It doesn’t seem like a week has passed and a new phishing campaign and dangerous emails are making waves on the internet, among Romanians. The latest borrows the visual identity of ANAF and hides a very dangerous virus. For this reason, it is very important not to open the attachment, both on the phone and on the laptop.
Before presenting the scenario that we faced “first hand”, it is very important to note that ANAF does not send email notifications regarding debts, maturities or other types of warnings. Any interaction in digital format with the Tax Office takes place through the Virtual Private Space or SPV, accessing ANAF.ro and logging in to the top right corner.
“There were a few people who called that number that is from ANAF, they did well because they were told it was a fake e-mail. We never send by e-mail, we use the Virtual Private Space which is the main interface of communication with taxpayers, if it is forced to receive summonses “, explained the president of ANAF, shortly after they started circulating on the Internet malicious email.
ANAF does not send emails with attachments
Depending on the email client you use, chances are that the message that appears to come from ANAF will end up in spam and you will receive a notification that it contains a virus. Unfortunately, not all Romanians are equally inspired and risk infecting both their laptop and phone. Ideally, if you have doubts when it comes to such messages, the first step is not to open the attachment. The second is to enter the Virtual Private Space and check if you have, authentically, any notification from ANAF. On the agency’s website, there are also some phone numbers that you can call to find out if the summons is real or fictitious.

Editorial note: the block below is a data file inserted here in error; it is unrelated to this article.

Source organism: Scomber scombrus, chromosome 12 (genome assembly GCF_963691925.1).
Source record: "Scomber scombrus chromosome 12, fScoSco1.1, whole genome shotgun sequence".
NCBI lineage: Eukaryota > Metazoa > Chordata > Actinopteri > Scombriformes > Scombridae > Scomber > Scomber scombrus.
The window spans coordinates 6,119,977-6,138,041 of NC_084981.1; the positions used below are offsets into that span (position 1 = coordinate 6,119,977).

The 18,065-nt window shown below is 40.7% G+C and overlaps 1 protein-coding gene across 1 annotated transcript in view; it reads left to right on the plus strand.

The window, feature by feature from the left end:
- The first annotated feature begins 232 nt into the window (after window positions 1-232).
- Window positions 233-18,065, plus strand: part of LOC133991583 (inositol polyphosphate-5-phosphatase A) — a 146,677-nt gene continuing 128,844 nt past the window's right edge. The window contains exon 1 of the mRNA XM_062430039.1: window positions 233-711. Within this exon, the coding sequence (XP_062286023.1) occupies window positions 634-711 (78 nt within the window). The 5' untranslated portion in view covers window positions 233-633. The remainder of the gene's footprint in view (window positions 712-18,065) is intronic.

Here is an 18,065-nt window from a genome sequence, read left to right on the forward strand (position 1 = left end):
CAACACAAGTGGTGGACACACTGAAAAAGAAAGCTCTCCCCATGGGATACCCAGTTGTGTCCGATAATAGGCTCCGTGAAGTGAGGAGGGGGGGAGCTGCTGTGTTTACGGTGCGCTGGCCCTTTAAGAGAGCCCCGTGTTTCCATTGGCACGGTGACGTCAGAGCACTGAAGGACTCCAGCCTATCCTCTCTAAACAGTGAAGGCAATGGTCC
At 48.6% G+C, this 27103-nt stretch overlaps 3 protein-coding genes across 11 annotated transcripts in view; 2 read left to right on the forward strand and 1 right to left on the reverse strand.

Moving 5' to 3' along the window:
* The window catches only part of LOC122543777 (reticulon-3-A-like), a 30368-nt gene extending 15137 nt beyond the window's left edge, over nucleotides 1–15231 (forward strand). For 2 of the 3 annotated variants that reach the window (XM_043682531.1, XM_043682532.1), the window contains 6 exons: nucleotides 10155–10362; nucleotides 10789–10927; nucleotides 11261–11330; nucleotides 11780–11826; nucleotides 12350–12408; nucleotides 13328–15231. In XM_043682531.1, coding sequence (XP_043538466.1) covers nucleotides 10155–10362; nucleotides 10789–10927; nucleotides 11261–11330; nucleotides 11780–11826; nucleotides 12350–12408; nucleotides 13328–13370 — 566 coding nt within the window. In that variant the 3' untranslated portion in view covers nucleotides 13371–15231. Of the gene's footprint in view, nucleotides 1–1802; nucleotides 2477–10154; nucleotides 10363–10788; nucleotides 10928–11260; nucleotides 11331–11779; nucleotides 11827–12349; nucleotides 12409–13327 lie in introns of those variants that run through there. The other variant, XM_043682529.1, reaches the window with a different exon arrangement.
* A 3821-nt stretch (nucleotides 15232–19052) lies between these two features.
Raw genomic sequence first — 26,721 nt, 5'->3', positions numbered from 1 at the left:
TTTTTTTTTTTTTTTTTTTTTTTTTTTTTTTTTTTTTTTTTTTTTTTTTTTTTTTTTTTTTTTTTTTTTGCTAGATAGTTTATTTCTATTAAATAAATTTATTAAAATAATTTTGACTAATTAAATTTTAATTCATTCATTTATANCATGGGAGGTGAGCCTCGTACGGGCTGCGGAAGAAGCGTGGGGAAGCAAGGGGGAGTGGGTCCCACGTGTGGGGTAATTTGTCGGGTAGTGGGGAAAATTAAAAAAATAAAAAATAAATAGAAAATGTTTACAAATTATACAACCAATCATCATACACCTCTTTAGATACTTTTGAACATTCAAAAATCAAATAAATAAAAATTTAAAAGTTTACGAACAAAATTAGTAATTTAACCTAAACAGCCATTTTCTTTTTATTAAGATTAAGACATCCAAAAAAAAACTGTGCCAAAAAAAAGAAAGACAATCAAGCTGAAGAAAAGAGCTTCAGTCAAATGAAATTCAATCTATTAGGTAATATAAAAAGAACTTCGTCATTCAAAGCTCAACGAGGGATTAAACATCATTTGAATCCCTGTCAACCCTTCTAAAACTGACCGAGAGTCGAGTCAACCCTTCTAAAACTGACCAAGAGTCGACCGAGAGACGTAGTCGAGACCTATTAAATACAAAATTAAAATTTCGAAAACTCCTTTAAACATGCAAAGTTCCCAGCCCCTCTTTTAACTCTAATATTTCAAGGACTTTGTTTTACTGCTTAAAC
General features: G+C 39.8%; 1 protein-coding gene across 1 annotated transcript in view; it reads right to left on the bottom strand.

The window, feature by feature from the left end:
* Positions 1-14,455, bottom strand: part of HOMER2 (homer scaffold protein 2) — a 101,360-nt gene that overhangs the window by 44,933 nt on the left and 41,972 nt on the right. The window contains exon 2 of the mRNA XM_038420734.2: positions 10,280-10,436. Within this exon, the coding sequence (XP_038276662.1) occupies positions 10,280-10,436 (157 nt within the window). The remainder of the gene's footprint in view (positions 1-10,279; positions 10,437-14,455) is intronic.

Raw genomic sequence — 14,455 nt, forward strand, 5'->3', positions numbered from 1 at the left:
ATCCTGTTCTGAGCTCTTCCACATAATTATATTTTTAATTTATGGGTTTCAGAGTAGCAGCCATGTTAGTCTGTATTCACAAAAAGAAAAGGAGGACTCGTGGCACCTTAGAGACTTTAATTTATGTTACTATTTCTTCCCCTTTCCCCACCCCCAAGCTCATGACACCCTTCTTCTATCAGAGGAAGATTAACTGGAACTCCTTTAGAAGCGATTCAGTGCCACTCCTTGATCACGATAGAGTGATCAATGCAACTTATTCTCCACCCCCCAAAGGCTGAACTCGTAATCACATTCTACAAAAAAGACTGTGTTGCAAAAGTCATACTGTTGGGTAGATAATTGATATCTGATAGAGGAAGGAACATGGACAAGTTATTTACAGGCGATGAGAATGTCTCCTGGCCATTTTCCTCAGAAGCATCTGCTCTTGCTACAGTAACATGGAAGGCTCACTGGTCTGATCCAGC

The latest phishing campaign with the identity of ANAF contains a warning related to outstanding tax invoices. In the body of the message, you are warmly invited to go to the “bank or any nearby tax office with the tax invoice attached” to pay your tax. Problems arise when you open the “invoice”.
A notification from the National Cyber Security Directorate (DNSC) has already been issued on this cyber malware infection effort. “In this case, the text used by the attackers refers to this psychological stimulus from the beginning, the recipients of the e-mail being notified that they have ‘outstanding tax payments’, and to check the situation they must access the ‘attached tax invoice’. Once downloaded and accessed, the attachment leads to the infection of the device with LokiBot malware “, explain the DNSC specialists, quoted by Agerpres.
The same Romanian authority comes forward with some tips on these messages. “Every time you receive an unsolicited message, you need to be careful and check the source of the received message. In this case, if the information in the mail header was accessed, it could be seen that the message was sent from the newtargets24.online domain and not from anaf.ro. Furthermore, if the user was attentive to the text of the message, he noticed that it is most likely automatically translated into Romanian from a foreign language, because there are clear errors of expression that can be identified immediately.
The initial mailing formula (‘a good day’) is often used at the end of a message, not at the beginning. Next, the text sounds extremely strange, which should have raised serious questions to the recipient (‘This is to inform you’) about the legitimacy of this email. In addition, if the user scans the email attachment with an existing security solution on the device, or one available for free online (eg VirusTotal), he could immediately realize that it is a malware-infected file “, they pointed out cybersecurity experts within the DNSC.